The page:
A lesson in women's history

“When students tell me that women’s history is no longer a valid field, I don’t know whether to weep, cut my throat, or shake them until they wake up,” said Gerda Lerner, who is credited as one of the first pioneers of women’s history. Lerner gave a lecture last Wednesday as the inaugural speaker for the Margaret Morrison Distinguished Lecture in Women’s History Series.

Lerner has not only devoted her life to raising awareness of women’s history in America; she’s lived through harrowing
and challenging times herself. Born in 1920 in Austria, Lerner spent almost two months in a Nazi prison as a young girl. When she escaped to America in 1939, it was without her family. As a refugee, Lerner struggled alone to forge a life for herself. She later married Hollywood film editor and director Carl Lerner, and the couple fought to unionize the film industry and put an end to Hollywood blacklisting. Lerner also
joined the Congress of American Women, a group devoted to economic and social issues facing American women, and worked for civil rights and education issues in New York.

At age 38, Lerner returned to school, eventually earning her Ph.D. in history from Columbia University. Her work in academia is geared toward gaining recognition for those overlooked in American history by promoting a deeper understanding of women’s history and expanding the profile of both African-American and lower-class women. Lerner taught courses on women’s history at Long Island University, Columbia University, the New School for Social Research, and at the University of Wisconsin–Madison, where she now teaches as professor emerita of history. At Sarah Lawrence College, Lerner created the nation’s first master’s program in women’s history; she later created the nation’s first Ph.D. program in the same field at the University of Wisconsin–Madison.

Lerner’s lecture last Wednesday night reflected her ongoing passion for women’s rights — not only as a field in academia, but as a concern in contemporary American society. The lecture addressed popular misconceptions about the backgrounds of women involved in the Seneca Falls Convention of 1848, the first women’s rights convention held in the United States. Lerner praised the convention for its revolutionary impact, but thought many important details about its organizers have been glossed over in the public’s “long forgetting and short remembering of women’s history in America.” The organizers, Lerner stated, had more religious affiliation and far more previous organizational experience than is commonly acknowledged.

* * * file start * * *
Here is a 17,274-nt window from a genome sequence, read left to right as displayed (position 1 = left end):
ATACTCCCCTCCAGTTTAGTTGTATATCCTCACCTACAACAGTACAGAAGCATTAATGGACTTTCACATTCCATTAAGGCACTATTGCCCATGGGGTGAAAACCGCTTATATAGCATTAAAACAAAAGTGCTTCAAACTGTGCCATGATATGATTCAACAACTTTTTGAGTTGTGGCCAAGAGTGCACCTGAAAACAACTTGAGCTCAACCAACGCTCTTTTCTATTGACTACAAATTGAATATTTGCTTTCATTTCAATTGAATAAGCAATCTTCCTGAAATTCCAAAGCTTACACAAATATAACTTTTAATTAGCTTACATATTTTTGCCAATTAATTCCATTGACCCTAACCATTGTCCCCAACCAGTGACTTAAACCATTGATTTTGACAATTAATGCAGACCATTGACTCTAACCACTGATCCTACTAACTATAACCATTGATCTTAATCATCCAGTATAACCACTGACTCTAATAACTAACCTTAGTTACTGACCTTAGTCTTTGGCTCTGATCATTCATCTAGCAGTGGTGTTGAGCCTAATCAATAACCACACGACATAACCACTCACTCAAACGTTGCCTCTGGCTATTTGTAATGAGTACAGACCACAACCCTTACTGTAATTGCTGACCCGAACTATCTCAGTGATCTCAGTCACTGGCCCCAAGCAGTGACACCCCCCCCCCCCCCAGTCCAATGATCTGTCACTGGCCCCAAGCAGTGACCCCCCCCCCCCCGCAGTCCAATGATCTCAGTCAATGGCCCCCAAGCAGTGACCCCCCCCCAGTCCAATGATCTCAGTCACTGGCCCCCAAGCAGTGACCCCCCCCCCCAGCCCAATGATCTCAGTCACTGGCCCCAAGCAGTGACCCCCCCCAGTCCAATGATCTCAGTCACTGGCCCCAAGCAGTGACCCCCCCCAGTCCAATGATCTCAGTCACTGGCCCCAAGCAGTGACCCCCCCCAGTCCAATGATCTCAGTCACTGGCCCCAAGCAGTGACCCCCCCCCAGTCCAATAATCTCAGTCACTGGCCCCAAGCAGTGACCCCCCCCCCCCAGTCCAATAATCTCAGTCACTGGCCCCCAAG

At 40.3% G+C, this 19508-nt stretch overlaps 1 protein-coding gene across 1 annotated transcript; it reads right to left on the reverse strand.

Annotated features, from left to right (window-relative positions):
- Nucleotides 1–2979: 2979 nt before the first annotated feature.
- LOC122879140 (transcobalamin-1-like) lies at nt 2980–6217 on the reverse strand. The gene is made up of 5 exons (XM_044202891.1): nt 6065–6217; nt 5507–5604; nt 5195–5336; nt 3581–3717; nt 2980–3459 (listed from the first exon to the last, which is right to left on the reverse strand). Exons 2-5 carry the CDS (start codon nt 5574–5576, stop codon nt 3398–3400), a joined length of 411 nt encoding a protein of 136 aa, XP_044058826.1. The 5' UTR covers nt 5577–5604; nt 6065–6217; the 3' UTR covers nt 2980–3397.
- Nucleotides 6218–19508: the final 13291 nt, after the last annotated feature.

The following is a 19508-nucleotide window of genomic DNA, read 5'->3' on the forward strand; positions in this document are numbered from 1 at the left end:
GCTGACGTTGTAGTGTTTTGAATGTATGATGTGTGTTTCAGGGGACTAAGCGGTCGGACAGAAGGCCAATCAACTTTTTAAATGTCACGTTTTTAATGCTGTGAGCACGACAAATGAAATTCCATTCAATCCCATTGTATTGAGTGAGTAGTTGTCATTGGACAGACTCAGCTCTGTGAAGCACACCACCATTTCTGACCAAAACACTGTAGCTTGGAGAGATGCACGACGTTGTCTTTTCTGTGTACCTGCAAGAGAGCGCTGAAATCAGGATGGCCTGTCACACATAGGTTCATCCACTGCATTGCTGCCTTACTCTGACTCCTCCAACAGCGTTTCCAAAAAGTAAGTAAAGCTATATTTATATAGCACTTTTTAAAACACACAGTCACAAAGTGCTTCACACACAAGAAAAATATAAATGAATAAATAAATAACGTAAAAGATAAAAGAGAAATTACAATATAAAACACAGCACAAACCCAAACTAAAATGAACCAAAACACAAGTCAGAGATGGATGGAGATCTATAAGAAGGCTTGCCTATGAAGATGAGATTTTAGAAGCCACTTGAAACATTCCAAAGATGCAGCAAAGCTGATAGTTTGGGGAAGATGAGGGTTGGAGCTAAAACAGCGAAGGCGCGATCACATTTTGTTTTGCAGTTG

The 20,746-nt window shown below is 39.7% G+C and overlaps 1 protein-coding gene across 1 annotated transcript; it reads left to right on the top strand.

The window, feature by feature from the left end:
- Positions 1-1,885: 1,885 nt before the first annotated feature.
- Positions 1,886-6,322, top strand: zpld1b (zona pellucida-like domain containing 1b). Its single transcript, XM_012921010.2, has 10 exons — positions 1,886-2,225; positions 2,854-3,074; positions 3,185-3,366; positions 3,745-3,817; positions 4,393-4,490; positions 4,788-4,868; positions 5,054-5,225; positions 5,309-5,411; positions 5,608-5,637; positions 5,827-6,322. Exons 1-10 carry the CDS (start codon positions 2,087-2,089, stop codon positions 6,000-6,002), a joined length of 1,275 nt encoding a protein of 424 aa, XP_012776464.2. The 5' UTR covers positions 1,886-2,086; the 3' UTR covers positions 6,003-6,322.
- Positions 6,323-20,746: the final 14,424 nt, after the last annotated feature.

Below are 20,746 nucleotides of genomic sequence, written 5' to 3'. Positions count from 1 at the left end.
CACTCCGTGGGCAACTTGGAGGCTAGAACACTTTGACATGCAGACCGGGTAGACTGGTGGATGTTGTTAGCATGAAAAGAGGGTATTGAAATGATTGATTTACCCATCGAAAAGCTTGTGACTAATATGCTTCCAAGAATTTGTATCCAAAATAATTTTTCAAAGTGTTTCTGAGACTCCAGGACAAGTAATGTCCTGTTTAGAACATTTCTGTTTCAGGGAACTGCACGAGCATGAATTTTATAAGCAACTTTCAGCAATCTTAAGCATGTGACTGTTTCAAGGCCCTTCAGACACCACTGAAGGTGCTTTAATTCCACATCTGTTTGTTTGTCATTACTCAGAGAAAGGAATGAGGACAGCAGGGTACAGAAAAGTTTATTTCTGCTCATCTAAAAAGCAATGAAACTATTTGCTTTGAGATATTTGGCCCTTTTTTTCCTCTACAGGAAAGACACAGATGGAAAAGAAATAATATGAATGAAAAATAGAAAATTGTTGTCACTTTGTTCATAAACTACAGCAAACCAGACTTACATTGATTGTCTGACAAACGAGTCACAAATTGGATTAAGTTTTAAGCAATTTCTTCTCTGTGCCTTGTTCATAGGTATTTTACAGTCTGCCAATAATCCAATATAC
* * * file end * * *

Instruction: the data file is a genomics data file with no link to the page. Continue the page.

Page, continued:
Sonya Barclay, a graduate student in Carnegie Mellon’s history department, reminisced about an inspiring experience she had with Lerner as an undergraduate. “This world-class historian, this big name, had a seminar with all these undergrads, and sat down at a table with a notebook and pencil and took down all of our names and interests,” she said. “That’s a model of a real scholar. Real scholars want to know what students have to say.”

Indeed, at the lecture on Wednesday, Lerner asked to hear from the young people in the audience, desiring their feedback on what she’d presented. Lisa Tetrault, an assistant professor in the history department and a graduate of the Ph.D. program at University of Wisconsin–Madison founded by Lerner, said that if it were not for Lerner, she would not be in the field herself. Tetrault credited Lerner with giving students today “the luxury of a rich culture of women’s history.”

Although she acknowledged many goals that feminism has accomplished, Lerner also called attention to inequalities in class and race in America. Lerner urged the lecture attendees to work for social change, describing feminism as a movement extending beyond only women and beyond a specific period in history as “a world philosophy for men and women, a record of solid gains without the cost of bloody wars and revolutions.”

Lerner believes that many issues assigned to “feminism” signal underlying problems in society as a whole. “To call these women’s issues is an insult to men — these are human issues,” she said. Lerner asked the audience, as members of the university system, to especially consider inequalities in the availability of education. She called for greater government aid for single parents and other providers in pursuit of higher education.

Joe Trotter, head of the history department at Carnegie Mellon, added that Lerner’s contributions to society and academia go beyond the so-called confines of “women’s history.” “Lerner’s expertise extends across a number of sub-fields; she’s opened up the field of African-American women’s history, among others,” he said. “She is truly an educational model.”

Lerner, who worked as a filmmaker and screenwriter with her husband Carl, also emphasized the importance of creativity as a means of social change. “Creativity is a basic need, like food and shelter. People need to create,” she said. “The sexes have
been given stifling roles in terms of creativity — what we are allowed to do and express. You must nurture the creative impulse as a way to sustain yourself.” Lerner also encouraged the audience to get together in small groups and discuss their concerns about the world, citing this as an effective model for social reform. “Social and cultural transformations must sustain awareness of change, or it will fade. New inequities and grievances arrive with every generation....Talk together about what is standing in your way, about what is stopping you,” she advised. “Small groups can change the world.”